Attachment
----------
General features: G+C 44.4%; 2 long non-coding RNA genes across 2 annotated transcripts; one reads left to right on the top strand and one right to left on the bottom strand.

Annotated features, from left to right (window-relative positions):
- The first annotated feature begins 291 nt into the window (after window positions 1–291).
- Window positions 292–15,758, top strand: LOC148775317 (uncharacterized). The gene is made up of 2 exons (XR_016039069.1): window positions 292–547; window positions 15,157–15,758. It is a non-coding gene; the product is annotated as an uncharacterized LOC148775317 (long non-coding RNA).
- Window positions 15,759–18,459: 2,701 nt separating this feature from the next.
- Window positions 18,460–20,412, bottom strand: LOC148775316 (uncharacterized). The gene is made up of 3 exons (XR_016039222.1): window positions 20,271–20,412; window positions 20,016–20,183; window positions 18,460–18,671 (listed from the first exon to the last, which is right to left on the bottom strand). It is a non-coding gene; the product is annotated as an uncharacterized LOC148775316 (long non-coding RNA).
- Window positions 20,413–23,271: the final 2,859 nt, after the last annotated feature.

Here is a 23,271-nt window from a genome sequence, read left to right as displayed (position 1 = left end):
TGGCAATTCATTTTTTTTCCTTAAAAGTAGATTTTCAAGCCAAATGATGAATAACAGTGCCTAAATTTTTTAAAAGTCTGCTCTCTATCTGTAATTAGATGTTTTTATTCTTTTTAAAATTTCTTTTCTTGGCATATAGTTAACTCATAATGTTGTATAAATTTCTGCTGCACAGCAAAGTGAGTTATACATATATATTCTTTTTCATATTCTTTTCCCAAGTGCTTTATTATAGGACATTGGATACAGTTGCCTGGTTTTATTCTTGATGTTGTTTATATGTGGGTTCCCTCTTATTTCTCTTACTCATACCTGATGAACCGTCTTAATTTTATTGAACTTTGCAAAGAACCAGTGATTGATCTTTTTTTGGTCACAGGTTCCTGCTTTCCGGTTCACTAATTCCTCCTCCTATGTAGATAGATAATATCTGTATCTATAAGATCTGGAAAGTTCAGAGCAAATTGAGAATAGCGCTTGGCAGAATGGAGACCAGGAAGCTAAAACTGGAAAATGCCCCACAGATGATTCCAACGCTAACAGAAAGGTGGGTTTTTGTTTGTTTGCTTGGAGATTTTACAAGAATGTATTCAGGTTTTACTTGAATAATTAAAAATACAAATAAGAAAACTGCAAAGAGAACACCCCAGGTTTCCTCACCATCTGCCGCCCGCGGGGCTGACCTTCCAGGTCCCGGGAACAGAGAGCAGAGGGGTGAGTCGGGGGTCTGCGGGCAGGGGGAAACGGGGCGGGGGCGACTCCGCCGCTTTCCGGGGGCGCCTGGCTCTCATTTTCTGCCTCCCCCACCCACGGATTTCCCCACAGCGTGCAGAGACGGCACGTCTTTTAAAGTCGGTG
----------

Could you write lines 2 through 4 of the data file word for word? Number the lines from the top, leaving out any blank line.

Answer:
Annotated features, from left to right (window-relative positions):
- The first annotated feature begins 291 nt into the window (after window positions 1–291).
- Window positions 292–15,758, top strand: LOC148775317 (uncharacterized). The gene is made up of 2 exons (XR_016039069.1): window positions 292–547; window positions 15,157–15,758. It is a non-coding gene; the product is annotated as an uncharacterized LOC148775317 (long non-coding RNA).